The award, named after a longtime member of Cedars-Sinai's leadership team, the late Danny Malaniak, "aims to foster basic and translational research, enrich knowledge and encourage the development of postdoctoral investigators," said Odelia B. Cooper, MD, director of the Clinical and Translational Research Center at Cedars-Sinai.
Cooper moderated the 13th annual event, at which four finalists made oral presentations Jan. 28 in Harvey Morse Auditorium before a panel of Cedars-Sinai investigators and a packed audience. The panelists then chose the two winners.
"This year we have had many high-quality scientific applicants," Cooper said. "The presentations were judged for excellence in study design, methodology, significance of the findings and innovation."
Barbier-Torres won for her work on alcoholic liver disease. She explained that patients have few treatment options even though the disease is the most common cause of death from liver damage, or cirrhosis, in the U.S.
Her research focused on how alcoholic liver disease damages mitochondria, the energy powerhouses of cells. Barbier-Torres showed that a protein called MATa1, which is involved in activity and regulation of mitochondria, is decreased in alcoholic liver disease. She said that increased interaction of MATa1 with an enzyme called PIN1 could be of significance in the disease. Testing in laboratory mice suggested that blocking PIN1-MATa1 interaction could be a novel strategy for treating alcoholic liver disease.
Barbier-Torres is a postdoctoral scientist in the lab of Shelly Lu, MD, Women's Guild Chair in Gastroenterology, professor of Medicine and director of the Division of Digestive and Liver Diseases.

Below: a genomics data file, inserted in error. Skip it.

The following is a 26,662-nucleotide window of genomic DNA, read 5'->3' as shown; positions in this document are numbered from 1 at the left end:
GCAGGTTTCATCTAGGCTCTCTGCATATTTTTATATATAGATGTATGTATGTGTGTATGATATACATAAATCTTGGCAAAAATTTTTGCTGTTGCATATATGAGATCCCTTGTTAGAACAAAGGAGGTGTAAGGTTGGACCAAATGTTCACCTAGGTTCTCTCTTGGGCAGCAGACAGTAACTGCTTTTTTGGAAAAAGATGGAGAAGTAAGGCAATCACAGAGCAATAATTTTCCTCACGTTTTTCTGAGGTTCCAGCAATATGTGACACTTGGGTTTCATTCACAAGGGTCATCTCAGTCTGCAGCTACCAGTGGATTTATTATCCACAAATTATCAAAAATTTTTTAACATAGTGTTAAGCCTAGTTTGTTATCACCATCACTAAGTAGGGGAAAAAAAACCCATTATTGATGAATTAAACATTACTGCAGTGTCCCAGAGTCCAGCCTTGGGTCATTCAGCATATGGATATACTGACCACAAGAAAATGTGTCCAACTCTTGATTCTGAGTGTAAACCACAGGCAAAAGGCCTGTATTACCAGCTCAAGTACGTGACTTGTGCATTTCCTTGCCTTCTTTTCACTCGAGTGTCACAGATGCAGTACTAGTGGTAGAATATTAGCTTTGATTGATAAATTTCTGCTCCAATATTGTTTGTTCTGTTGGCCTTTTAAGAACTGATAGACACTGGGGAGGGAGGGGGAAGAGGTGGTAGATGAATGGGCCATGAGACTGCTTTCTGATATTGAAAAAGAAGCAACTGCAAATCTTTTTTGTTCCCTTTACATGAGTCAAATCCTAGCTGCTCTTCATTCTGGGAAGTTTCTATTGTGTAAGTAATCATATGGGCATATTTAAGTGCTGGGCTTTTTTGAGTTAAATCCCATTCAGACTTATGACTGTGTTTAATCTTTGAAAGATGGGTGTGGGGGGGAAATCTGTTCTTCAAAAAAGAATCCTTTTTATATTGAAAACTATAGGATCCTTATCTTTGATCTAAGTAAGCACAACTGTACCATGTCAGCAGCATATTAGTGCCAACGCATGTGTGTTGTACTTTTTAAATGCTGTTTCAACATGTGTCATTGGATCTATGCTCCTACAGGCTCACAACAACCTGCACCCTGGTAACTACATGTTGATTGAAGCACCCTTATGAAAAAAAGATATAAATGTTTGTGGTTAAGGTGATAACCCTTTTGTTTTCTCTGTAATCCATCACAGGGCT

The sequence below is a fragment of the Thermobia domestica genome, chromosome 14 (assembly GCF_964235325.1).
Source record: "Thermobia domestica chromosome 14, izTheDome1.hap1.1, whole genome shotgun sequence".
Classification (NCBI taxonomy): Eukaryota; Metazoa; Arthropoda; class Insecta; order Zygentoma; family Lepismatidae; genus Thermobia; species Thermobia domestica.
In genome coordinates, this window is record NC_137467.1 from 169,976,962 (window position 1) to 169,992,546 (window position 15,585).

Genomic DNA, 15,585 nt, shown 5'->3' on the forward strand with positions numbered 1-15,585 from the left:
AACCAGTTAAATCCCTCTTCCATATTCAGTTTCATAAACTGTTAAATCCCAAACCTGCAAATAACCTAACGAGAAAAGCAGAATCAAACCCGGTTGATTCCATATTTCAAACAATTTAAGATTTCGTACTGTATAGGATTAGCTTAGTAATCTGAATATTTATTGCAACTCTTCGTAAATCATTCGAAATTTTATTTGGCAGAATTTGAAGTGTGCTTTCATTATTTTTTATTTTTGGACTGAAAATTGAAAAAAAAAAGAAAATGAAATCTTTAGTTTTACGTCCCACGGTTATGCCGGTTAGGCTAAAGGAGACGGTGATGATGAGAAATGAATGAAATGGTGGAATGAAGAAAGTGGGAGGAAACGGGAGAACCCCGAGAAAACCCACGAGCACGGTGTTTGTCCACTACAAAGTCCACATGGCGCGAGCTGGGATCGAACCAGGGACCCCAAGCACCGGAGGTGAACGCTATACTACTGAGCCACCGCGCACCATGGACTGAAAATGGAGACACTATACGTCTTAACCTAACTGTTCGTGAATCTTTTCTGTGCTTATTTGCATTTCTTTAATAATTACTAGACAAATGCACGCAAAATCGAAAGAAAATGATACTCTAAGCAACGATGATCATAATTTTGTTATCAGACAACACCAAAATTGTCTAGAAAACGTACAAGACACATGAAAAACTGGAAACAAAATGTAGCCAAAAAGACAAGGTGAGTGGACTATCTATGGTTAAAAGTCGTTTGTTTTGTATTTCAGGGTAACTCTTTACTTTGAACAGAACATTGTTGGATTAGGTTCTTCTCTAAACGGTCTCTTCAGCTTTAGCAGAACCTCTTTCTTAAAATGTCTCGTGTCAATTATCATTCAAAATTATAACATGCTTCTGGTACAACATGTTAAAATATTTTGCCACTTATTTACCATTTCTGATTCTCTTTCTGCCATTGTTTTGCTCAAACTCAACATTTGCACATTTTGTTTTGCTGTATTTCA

Hazan presented her work on cardiac conduction system diseases—which cause problems with the pacing of the heartbeat—and the mechanisms behind these problems. She focused on the atrioventricular node, part of the pacemaking system of the heart that usually functions as a "messenger" of signals to the heart muscle. The atrioventricular node also can trigger a backup heartbeat signal if the sinoatrial node, the primary pacemaker, fails.
Hazan set out to show that the same processes that regulate the sinoatrial node, which involve the interaction of calcium and the process of calcium extraction from cells, were also essential for atrioventricular node pacemaking and function. In experiments performed with laboratory mice and in test tube cells and tissues, she confirmed that both elements are essential for spontaneous pacemaker activity in the atrioventricular node.
Further studies that clarify the mechanisms behind heart pacing could hopefully lead to more treatment options for patients, she said. Hazan performed her work in the lab of Joshua Goldhaber, MD, director of Basic Research at the Smidt Heart Institute at Cedars-Sinai.
The two other presenting finalists were Russell Rogers, PhD, postdoctoral fellow in the laboratory of Eduardo Marbán, MD, PhD, executive director of the Smidt Heart Institute and professor of Medicine, who presented "Immunological Mechanisms of Exosome Mediated Therapeutic Bioactivity in Duchenne Muscular Dystrophy," and Yiwu Yan, PhD, who worked in the lab of Wei Yang, PhD assistant professor of Surgery, to produce her study "RIPK2 Promotes Lethal Prostate Cancer by Stabilizing MYC."
The Malaniak Award event is supported by the Burns and Allen Research Institute and the Clinical and Translational Science Institute at Cedars-Sinai. Brennan Spiegel, MD, MSHS, director of Cedars-Sinai's Health Service Research and professor of Medicine, is site leader of the clinical institute, and Mariko Ishimori, MD, assistant professor of Medicine, is co-leader.